When are we permitted to multiply or divide both sides of an equation by a constant?

For example, let's consider the quadratic equation $-3x^2 + 6x -2 = 0$.

Multiplying both sides by $-1$, we get the equation $3x^2 - 6x +2 = 0$.

The graph of the above equations are different even though they have the same roots. The graph of the first equation is an inverted parabola while the graph of the second equation is an upright parabola (because of the sign of the coefficient of the $x^2$ term).

If we divide both sides of the original equation with $-3$, we get $x^2 - 2x + 2/3 = 0$. The graph of this equation is different from the first 2 equations. It has different roots as well.

Does this imply that multiplying or dividing both sides of a quadratic equation by a constant changes its characteristics? If so, does it also imply that we should not multiply or divide both sides of a quadratic equation by a constant when we try to find its roots? In general, when are we permitted to multiply or divide both sides of an equation by a constant?

• The graph of the equation $\textbf{y} = 3x^2 - 6x + 2$ is an upright parabola. This is very different from the equation $0 = 3x^2 - 6x + 2$. – user296602 Jul 18 '16 at 7:45
• You are correct. I see the problem with my question/logic. I should have written $y = -3x^2 + 6x - 2$, which makes the 2nd and 3rd equations as $-y = 3x^2 - 6x + 2$ and $y/-3 = x^2 - 2x - 2/3$ thus preserving the equality. My revised question would be what kind of algebraic manipulations are allowed in general while solving a quadratic equation? Thanks – Algebra2 Student Jul 18 '16 at 7:59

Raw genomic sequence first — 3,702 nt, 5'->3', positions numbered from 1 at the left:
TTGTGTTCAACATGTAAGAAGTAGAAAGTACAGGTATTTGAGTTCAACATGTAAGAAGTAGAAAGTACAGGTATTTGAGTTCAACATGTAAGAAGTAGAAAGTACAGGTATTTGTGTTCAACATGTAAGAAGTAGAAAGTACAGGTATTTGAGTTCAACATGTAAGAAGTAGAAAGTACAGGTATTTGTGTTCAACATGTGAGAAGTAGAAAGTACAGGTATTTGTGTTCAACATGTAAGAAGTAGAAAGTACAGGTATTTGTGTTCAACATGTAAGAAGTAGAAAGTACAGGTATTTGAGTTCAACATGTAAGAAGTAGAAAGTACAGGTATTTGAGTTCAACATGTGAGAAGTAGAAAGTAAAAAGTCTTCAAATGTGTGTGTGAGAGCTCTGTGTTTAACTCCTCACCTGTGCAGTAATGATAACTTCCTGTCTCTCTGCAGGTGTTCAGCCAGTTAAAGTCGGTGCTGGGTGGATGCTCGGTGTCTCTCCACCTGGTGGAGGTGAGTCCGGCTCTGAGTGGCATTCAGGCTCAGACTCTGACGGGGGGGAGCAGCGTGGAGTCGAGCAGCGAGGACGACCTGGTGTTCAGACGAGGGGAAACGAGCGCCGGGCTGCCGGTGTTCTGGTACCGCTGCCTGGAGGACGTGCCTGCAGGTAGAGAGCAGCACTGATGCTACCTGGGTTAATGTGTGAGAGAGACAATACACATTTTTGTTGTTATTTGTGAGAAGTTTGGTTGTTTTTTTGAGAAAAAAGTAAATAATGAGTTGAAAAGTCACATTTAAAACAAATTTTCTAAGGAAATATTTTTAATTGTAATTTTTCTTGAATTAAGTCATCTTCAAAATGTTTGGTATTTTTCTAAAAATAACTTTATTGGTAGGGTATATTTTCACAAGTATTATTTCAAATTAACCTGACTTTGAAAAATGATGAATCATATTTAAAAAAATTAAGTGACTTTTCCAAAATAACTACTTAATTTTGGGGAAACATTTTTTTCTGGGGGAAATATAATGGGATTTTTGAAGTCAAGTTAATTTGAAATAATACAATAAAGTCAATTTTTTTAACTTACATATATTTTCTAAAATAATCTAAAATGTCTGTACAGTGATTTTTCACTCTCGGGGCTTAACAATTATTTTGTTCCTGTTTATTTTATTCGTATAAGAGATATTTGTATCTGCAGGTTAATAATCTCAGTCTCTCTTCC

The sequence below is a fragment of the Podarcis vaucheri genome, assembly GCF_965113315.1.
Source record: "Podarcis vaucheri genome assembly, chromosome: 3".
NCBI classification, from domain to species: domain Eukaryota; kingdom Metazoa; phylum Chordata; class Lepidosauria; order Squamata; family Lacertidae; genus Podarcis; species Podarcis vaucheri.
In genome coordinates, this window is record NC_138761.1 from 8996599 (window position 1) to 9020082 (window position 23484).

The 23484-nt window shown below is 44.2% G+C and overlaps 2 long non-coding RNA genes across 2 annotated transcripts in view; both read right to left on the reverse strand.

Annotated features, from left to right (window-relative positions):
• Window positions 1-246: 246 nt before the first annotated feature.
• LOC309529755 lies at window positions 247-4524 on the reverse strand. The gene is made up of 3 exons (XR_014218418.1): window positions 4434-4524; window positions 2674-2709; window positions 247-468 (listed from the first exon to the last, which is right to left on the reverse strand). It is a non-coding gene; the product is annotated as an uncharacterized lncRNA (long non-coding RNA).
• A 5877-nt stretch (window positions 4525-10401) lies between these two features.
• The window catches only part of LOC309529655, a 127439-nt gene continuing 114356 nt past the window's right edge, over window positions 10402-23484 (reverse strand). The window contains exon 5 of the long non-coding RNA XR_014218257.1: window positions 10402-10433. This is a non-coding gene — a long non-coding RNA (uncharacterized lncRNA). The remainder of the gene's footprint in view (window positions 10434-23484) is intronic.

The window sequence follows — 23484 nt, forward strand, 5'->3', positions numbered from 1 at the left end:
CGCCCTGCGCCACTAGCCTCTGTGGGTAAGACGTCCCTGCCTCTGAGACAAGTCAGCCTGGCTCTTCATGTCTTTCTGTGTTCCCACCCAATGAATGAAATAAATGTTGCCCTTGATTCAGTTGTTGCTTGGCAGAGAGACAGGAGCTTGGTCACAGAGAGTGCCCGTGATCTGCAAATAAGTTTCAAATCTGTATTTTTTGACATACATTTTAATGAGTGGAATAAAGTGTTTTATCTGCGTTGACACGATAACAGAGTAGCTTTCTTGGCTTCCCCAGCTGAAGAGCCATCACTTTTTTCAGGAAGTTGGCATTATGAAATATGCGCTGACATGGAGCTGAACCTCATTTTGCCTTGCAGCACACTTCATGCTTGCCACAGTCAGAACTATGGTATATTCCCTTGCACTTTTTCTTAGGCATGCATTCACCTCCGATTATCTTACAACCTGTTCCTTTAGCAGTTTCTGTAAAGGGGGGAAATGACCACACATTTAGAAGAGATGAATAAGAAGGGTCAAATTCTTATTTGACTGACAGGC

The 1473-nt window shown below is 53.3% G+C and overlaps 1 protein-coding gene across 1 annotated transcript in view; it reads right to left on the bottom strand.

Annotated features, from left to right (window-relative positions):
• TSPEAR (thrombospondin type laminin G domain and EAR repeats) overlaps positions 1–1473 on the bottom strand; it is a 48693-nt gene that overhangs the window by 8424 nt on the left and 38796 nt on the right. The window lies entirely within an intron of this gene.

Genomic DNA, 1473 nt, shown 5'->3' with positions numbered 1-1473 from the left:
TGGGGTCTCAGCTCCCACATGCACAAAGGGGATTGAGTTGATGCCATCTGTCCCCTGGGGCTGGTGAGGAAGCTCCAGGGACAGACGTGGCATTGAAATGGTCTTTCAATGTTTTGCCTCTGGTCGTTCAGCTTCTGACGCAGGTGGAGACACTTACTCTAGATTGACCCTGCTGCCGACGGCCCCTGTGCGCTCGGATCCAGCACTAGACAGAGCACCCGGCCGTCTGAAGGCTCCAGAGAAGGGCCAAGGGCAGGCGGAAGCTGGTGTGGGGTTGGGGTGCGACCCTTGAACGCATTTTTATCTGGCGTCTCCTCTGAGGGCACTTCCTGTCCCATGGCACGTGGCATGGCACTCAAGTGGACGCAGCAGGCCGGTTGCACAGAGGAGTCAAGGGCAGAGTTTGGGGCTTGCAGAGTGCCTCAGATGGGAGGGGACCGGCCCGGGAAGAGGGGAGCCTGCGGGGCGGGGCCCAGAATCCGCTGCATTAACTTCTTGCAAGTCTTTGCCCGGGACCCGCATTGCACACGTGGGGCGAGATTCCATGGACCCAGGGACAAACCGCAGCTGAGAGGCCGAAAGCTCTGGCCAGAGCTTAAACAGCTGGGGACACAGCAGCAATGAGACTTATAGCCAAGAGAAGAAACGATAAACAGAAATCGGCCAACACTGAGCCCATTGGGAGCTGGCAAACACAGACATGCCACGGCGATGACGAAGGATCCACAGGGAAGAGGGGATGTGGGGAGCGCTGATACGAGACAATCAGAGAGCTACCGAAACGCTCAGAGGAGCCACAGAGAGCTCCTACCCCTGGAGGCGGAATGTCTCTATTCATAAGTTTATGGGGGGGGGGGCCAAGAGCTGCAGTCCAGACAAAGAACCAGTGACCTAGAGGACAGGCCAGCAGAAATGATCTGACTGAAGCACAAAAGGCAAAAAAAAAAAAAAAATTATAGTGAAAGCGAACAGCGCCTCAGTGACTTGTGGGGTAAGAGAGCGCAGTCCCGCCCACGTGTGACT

• You seem to be mixing between functions and equations: a function has a graph, an equation has solutions. More precisely: a function can be illustrated with a graph, an equation may have one or more solutions. – barak manos Jul 18 '16 at 8:21
• I agree that I have mixed the functions and equations in my question above. So, let me rephrase my question as follows. Why are the roots of the 3 quadratic equations $−3x^2+6x−2=0, 3x^2−6x+2=0, x^2−2x+2/3=0$ different even though the only difference between them are the constant with which they are multiplied? – Algebra2 Student Jul 19 '16 at 3:12

If we are searching the roots of an equation, as: $ax^2+bx+c=0$ and $k\ne 0$ is a constant, than, multiplying both sides by $k$ we have: $$kax^2+kbx+kc=k(ax^2+bx+c)=k\cdot 0=0$$ and, since $k\ne 0$, we must have $ax^2+bx+c=0$ and this means that the roots of the two equations are the same. ( note that we can do the same for a polynomial of any degree).
This means that we can multiply an equation by a constant $\ne 0$ and we always find the same roots.
$ax^2+bx+c >0 \quad \iff \quad kax^2+kbx+kc > 0$ iff $k>0$
but $ax^2+bx+c >0 \quad \iff \quad kax^2+kbx+kc < 0$ if $k<0$
• The graphs and roots of the equations (not inequalities) $−3x^2+6x−2=0$ and $x^2−2x+2/3=0$ are not identical. $k$ in this case is $-3$. Why is it so? – Algebra2 Student Jul 19 '16 at 3:04
• The two equations have the same roots: $x=1\pm \frac{\sqrt{3}}{3}$. Obviously the graph are not identical, and one is positive where the other is negative and negative where the other is positive, and this is the pictorial representation of the necessity to reverse the inequality. – Emilio Novati Jul 19 '16 at 8:38